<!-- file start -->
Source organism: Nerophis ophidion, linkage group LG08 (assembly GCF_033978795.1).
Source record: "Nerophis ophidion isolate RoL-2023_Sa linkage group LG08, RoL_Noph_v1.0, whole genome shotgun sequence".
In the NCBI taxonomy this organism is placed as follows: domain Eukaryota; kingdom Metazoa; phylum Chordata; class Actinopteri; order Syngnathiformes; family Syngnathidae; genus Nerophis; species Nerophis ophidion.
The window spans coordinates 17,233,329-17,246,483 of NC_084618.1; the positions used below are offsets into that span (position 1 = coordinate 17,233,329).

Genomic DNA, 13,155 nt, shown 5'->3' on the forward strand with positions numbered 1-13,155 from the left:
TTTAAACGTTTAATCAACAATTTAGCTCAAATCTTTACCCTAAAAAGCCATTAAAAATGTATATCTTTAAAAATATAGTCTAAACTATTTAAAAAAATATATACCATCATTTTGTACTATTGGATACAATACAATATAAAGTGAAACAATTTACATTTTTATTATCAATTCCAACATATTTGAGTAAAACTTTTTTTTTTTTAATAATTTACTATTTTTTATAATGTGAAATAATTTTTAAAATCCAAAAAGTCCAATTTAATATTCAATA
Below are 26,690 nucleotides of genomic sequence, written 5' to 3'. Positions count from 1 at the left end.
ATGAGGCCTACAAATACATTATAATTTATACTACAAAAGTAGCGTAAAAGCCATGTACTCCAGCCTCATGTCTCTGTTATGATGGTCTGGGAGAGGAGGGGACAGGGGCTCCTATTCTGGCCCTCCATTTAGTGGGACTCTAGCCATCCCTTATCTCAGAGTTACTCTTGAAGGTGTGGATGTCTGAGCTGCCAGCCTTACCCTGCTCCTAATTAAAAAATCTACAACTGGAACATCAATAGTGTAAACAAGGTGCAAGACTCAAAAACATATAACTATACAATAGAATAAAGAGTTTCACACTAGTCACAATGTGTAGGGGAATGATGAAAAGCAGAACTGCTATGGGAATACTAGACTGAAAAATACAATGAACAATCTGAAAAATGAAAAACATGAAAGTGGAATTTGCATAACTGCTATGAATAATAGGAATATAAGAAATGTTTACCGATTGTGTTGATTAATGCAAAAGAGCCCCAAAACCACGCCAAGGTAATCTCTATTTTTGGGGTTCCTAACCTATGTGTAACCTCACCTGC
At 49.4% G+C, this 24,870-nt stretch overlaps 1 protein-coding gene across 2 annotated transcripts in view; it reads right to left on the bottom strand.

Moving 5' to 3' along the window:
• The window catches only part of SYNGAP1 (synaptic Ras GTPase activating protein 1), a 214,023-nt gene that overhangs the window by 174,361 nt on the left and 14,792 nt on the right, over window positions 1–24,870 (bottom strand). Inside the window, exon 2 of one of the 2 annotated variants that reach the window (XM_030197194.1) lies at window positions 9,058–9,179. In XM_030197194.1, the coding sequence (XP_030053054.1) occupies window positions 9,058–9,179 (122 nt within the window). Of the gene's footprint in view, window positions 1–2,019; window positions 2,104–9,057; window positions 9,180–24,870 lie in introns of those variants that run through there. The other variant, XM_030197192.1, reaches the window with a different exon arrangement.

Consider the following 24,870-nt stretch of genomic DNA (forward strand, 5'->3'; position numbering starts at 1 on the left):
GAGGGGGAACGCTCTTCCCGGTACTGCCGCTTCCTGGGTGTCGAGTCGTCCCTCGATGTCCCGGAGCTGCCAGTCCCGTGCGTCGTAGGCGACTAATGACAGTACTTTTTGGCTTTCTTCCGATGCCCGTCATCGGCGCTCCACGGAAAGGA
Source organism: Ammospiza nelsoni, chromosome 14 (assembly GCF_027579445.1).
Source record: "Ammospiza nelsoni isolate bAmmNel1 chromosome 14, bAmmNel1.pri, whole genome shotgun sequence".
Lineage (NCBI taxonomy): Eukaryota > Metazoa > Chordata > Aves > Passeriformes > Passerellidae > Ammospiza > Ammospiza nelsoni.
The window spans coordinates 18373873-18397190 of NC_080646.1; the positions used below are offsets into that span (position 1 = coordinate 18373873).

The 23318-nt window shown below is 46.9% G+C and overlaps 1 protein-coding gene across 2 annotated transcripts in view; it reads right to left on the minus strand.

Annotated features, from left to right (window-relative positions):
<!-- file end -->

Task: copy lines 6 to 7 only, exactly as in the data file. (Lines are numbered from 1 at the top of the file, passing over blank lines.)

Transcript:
TTTAAACGTTTAATCAACAATTTAGCTCAAATCTTTACCCTAAAAAGCCATTAAAAATGTATATCTTTAAAAATATAGTCTAAACTATTTAAAAAAATATATACCATCATTTTGTACTATTGGATACAATACAATATAAAGTGAAACAATTTACATTTTTATTATCAATTCCAACATATTTGAGTAAAACTTTTTTTTTTTTAATAATTTACTATTTTTTATAATGTGAAATAATTTTTAAAATCCAAAAAGTCCAATTTAATATTCAATA
Below are 26,690 nucleotides of genomic sequence, written 5' to 3'. Positions count from 1 at the left end.